A 12mm thick floor boarding is used here, this is one of the best floor board thicknesses according to our experts out of 5 found on same-size log cabins . It’s found on 10% of all log cabins and used on 3% of the top 10% of log cabins. Even though the Expert Score of this log cabin is 4 points lower than that of the average for 9′ x 8’s floored with a 12mm material (82 vs the average of 86), you can be sure it’s not due to the flooring because this one of the highest scoring flooring thicknesses available on 9′ x 8′ log cabins. 59% of 9′ x 8′ log cabins (10 in total) use 12mm thick floor boarding.
Read full analysis for flooring.
Styrene windows come installed on this log cabin. As a glazing option, we rate it the worst out of the 3 glazing types found on 9′ x 8′ log cabins . This particular type of glazing is used on 3% of all windowed log cabins with a look at the top 10% of log cabins showing us that none of them choose to install windows with this kind of glazing. 24% of 9′ x 8′ log cabins with windows (4 in total) use styrene windows, and when taking the average Expert Score of those styrene 9′ x 8′ log cabins (81), the Adley 3m x 2.4m Hereford Log Cabin is just above the average with an Expert Score of 82.
Read full analysis for window.
The height of this log cabin is 2380mm (8′) which is 1% more than the average 9′ x 8′ log cabin, giving you 10.0mm (0.0′) extra headroom.
Read full analysis for height.
The door height is 1,890.00mm (6′) tall which is 4% or 77.14mm (0.3′) taller than the average 9′ x 8′.
The door width is 1,490.00mm (5′) wide which is 19% or 242.29mm (0.8′) wider than the average 9′ x 8′.
Read full analysis for doors.
You Might Also Consider
We found 7 9′ x 8′ log cabins with comparable specifications. The Adley 3m x 2.4m Hereford Log Cabin has an Expert Score that is 6% lower than average and is £32 less expensive than average. If you are looking for the best value or highest expert scoring log cabins out of the 7 with comparable specifications the following might be of interest.
Best value – If you are looking for something comparable that costs less, then you could save £1 with this Adley 3m x 2.5m Dorset Log Cabin. It is priced at £1,619, this is 2% more than this and has an Expert Score of 80, 2 points less than the Adley 3m x 2.4m Hereford Log Cabin.
Highest Expert Score – With an Expert Score of 92 vs 82 for this product, the Redlands 6′ x 12′ Pebble Log Cabin is the best 9′ x 8′ log cabin with comparable specifications, and is priced at £2,354, that’s £760 more than the Adley 3m x 2.4m Hereford Log Cabin.
High Wind Area – If you live in a particularly exposed or high wind area then having a log cabin with a thicker cladding and higher than average frame thickness can be preferable. We found at least 3 log cabins that have a combination of features that can make them more suited to higher wind areas.
Redlands 6′ x 12′ Pebble Log Cabin
Greenway 2.5m x 2m Mini Elizabeth Log Cabin
Redlands 3.6m x 2.4m Carnoustie Log Cabin
Coastal Consideration – If you live in a particularly wet or harsher environment such as by the coast then you might want to consider something with a more robust pressure treatment or something made from metal or plastic, both materials that are particularly suited to such harsh environments. We’ve found at least 3 log cabins that have a combination of features that can make them more suited to higher wind areas.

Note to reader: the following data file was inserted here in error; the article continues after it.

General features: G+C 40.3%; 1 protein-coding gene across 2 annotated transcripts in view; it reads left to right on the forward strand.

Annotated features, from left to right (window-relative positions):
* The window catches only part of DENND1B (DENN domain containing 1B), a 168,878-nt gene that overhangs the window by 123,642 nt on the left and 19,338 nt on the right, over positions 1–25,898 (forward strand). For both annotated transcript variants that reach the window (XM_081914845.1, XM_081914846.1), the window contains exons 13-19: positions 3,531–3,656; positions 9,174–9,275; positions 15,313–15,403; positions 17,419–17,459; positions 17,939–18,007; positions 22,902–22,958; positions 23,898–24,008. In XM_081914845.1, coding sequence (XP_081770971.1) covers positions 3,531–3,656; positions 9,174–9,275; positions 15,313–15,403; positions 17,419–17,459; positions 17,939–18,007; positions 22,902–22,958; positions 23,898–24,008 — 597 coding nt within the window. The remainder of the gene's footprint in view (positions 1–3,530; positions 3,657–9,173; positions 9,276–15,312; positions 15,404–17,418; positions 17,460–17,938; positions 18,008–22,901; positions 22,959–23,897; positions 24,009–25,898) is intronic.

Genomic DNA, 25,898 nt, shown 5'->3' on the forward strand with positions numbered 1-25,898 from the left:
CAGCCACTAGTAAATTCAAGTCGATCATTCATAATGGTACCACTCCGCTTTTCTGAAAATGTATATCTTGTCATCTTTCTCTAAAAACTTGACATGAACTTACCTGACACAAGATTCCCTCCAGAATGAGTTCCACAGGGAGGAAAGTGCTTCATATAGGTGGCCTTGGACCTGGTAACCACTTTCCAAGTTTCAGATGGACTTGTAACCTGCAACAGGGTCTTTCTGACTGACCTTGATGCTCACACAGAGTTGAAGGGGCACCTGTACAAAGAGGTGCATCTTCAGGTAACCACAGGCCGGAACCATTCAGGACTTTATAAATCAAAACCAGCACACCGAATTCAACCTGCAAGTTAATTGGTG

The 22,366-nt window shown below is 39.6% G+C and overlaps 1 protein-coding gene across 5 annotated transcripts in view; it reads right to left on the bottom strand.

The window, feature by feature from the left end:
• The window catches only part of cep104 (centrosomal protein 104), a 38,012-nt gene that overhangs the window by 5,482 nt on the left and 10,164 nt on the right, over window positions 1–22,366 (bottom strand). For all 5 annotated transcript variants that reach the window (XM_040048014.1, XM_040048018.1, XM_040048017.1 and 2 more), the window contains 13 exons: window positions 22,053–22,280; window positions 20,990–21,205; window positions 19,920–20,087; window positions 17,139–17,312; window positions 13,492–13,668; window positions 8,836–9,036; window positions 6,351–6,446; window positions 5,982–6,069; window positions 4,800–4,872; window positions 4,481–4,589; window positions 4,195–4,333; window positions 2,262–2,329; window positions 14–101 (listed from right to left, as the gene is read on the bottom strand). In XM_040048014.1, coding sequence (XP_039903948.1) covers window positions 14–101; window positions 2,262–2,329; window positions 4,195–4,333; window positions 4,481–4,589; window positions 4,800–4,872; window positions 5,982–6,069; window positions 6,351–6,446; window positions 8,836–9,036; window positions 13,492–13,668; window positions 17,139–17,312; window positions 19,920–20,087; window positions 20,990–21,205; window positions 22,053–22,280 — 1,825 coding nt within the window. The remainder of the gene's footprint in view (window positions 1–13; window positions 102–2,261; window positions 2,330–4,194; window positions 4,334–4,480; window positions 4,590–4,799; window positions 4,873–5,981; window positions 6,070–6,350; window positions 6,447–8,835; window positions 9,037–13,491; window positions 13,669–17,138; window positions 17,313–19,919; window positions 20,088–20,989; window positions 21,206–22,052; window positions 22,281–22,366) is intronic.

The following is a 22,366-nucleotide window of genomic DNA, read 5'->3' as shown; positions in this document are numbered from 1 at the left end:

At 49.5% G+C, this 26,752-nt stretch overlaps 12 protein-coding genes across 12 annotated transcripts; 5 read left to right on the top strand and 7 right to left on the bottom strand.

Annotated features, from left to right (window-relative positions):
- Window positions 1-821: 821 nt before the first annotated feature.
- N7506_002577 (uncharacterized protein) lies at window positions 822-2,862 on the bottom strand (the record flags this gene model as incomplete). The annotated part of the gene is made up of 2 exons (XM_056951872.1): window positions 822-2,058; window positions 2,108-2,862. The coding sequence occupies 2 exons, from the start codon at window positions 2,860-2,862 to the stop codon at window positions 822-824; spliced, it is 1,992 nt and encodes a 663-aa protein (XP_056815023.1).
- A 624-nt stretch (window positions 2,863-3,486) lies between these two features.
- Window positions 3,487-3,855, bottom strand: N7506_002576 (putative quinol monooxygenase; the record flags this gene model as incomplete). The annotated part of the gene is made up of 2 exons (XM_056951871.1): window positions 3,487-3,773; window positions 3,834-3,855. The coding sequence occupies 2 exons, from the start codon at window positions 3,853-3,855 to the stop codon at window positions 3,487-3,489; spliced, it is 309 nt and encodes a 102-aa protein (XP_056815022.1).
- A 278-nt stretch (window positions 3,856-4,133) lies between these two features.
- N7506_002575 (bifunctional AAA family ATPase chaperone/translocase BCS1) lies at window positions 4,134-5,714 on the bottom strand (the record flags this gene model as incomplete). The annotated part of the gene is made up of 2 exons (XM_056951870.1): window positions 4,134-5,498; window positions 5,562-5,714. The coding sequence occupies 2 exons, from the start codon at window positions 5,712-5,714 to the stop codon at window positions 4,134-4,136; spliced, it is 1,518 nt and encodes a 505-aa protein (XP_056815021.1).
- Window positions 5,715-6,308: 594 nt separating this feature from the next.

3.0m x 2.5m Log Cabin With Double Doors 28mm Wall Thickness Includes Free Shingles
3.29m x 2.39m Premier Log Cabin With Half Glazed Double Doors and Single Window Front + Free Extra Side Window and Floor & Felt
INSTALLED 3.0m x 2.5m Log Cabin With Double Doors 28mm Wall Thickness Includes Free Shingles INSTALLATION INCLUDED
Public-Facing – Extra security measures might be more of a concern if you’re placing your building in an area that is more public-facing than a garden. Features such as security windows or even having no windows at all, and the ability to lock all opening doors are usually much more important when you have something that is more public-facing. We found at least 3 log cabins that have options that you might find a better fit if this is a concern you have.
12’x6′ Moda | 19mm TigerFlex Log Cabin
12’x6′ Nova | 19mm TigerFlex Log Cabin
Adley 3m x 2.4m Hereford Log Cabin
More Child Friendly – If you have children and you are looking for something that has that little extra in terms of durability then tougher glazing options might be a better option. Here we have at least 3 other options that will fill those needs.
Redlands 6′ x 12′ Pebble Log Cabin
Redlands 12′ x 6′ Portrush Log Cabin
Redlands 6′ x 14′ Cypress Log Cabin
Comparisons of Similar Sheds
Similar CategoriesSmall Log CabinsModern Log CabinsGarden OfficesModern Garden RoomsGarden Gym RoomsLog Cabin Garden Office
12 different sources were used to research information on this product, and 4 contained information that we were able to use to compile the data used on this page.
The following merchants were checked on the 06 August, 2022 to see if they stocked this product.
Waltons – 231 products checked, found 1 match.
Wickes – 19576 products checked, found 1 match.
Homebase – 35509 products checked, found 1 match.
sheds.co.uk – 1999 products checked, found 1 match.